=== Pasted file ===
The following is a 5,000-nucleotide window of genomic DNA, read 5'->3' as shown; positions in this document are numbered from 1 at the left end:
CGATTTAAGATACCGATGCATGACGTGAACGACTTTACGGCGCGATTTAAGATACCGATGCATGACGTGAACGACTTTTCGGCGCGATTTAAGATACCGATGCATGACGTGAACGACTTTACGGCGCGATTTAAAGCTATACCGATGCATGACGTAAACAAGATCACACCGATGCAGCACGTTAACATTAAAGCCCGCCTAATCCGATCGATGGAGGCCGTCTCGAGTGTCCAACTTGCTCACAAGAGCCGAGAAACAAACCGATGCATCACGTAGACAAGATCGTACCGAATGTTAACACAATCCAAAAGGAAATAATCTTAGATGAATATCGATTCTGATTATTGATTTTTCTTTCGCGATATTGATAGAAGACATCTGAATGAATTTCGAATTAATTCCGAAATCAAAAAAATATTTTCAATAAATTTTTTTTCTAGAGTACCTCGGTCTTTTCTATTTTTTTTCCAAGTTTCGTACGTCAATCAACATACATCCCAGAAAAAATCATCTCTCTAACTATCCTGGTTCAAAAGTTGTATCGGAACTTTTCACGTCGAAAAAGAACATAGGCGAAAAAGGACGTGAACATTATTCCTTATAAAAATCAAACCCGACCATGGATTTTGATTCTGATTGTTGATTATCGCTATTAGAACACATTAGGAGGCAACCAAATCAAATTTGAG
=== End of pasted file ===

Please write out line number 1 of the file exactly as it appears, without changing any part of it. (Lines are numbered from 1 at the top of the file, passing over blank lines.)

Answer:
The following is a 5,000-nucleotide window of genomic DNA, read 5'->3' as shown; positions in this document are numbered from 1 at the left end: